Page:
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A Question Of Community

Religious Groups and Colonial

Summary

In writing history, the story of those who succeeded is well known. What happens to the losers? What changes can we expect when we examine the defeat of the Khojas and Pushtimargis who went to court because of internal dissent and found that they lost some of their autonomy as self-functioning polities? Instead of being allowed to give evidence of their current belief and behaviour, as Islamic or Hindu, they were presented with interpretations of a homogenized Islam and a homogenized Hinduism as a standard by which their religiosity was assessed. The law court in the mid-nineteenth century would decide who they were.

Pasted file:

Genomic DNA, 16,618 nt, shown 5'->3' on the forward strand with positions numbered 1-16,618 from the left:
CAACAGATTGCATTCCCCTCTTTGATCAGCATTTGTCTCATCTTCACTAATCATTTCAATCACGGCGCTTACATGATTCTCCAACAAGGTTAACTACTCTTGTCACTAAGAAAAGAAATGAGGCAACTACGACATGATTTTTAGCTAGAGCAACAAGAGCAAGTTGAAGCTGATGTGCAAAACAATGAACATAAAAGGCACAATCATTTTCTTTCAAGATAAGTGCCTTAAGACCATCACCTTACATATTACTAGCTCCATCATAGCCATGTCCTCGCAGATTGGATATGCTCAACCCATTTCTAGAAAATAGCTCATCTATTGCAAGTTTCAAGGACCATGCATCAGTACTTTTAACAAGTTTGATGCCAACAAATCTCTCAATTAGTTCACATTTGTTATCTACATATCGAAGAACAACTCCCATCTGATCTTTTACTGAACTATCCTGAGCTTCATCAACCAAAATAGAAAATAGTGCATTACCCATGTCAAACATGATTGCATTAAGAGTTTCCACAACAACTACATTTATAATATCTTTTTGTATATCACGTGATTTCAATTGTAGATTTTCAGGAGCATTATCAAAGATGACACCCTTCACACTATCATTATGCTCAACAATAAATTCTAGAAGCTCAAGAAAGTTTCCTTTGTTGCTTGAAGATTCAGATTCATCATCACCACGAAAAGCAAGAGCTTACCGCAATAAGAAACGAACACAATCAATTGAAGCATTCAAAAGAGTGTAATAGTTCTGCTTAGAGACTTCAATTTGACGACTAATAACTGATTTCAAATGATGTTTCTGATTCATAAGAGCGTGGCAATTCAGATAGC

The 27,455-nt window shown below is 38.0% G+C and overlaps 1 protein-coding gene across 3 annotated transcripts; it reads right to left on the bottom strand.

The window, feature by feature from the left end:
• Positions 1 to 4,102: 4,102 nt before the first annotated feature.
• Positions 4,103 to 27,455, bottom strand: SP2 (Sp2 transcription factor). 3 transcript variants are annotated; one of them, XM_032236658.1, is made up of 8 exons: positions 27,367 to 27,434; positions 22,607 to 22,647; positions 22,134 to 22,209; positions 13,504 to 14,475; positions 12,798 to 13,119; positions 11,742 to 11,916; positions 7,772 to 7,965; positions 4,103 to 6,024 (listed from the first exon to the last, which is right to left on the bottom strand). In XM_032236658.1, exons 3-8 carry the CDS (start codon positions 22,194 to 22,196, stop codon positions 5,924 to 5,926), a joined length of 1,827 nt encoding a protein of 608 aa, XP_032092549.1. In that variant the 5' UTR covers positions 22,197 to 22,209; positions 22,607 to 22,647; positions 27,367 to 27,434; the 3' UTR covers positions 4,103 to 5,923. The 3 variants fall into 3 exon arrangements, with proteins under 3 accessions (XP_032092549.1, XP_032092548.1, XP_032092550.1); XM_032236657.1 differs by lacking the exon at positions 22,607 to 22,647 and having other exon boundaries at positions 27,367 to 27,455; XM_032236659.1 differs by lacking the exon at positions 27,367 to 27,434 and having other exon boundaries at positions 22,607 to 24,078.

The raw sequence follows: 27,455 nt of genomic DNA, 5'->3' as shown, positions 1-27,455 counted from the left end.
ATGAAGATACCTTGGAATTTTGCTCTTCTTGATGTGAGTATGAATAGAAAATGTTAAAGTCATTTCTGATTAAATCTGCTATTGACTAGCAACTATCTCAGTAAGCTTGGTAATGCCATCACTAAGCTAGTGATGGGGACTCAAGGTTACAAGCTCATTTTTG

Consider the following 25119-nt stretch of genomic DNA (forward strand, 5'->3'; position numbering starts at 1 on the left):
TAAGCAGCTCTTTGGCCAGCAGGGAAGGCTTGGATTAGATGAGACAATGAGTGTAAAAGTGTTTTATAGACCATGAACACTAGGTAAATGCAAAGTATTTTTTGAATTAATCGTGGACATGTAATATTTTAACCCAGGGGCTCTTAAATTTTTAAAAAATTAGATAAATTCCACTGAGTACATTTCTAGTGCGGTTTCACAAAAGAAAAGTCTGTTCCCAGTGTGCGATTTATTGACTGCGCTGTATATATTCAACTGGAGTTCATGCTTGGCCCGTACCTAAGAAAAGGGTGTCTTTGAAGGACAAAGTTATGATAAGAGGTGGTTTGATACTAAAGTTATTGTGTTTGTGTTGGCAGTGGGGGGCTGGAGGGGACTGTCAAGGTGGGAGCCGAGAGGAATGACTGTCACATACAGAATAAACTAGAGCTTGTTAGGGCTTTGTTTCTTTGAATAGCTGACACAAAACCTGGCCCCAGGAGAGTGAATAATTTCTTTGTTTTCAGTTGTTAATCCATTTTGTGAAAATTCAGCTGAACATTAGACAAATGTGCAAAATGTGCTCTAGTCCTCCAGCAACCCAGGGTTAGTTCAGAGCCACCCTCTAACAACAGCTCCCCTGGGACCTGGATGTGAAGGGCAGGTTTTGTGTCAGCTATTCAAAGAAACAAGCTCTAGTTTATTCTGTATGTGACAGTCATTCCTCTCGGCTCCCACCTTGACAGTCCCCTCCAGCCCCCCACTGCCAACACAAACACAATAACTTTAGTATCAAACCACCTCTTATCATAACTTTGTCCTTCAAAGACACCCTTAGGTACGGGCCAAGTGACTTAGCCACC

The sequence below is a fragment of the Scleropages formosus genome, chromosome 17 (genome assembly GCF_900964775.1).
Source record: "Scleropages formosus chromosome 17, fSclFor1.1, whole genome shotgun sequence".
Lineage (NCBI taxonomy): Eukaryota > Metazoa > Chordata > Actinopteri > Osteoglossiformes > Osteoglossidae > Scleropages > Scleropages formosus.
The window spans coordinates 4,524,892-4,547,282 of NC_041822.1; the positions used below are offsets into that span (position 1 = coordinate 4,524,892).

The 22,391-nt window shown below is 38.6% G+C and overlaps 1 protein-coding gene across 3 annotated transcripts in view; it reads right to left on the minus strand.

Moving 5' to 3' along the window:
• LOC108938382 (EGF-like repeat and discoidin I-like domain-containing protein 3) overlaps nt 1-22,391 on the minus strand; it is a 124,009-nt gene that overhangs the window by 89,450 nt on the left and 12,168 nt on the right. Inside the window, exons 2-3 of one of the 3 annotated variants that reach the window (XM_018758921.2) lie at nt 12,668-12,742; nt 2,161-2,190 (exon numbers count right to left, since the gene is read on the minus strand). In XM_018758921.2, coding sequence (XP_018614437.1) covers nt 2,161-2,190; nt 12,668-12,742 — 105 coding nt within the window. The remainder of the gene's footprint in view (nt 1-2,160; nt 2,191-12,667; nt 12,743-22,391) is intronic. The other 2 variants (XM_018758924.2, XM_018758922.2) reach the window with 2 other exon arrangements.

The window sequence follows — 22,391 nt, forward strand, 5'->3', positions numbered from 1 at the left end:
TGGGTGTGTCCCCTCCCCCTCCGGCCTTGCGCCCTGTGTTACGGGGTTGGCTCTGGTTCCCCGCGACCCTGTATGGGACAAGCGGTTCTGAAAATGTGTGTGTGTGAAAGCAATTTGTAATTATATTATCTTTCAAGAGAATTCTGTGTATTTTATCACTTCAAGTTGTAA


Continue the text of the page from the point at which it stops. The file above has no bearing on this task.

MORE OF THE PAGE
Could any inferences be drawn on the construction of unitary religious communities of today Taking two famous and popular legal trials in Bombay, the Aga Khan Case and the Maharaj Libel Case, the author shows that the court worked with a 'notion of group membership as religious community where experts, Westernized Indians or British scholars, elicited the "truth".' She further asserts that the colonial judiciary's denial of the polities' ability to govern themselves and their simultaneous governance by the colonial state meant that individuals were identified in law or in the courts with a marked religious community.


Author: Amrita Shodhan
Year: 2001
Price: Rs. 350
Binding: Hardcover
Pages: 222
Dimensions: 8.3 in x 5.6 in x 0.9 in
Publisher: Samya
Sales Restriction: Sale In SAARC Countries Only.
ISBN 13: 9788185604435

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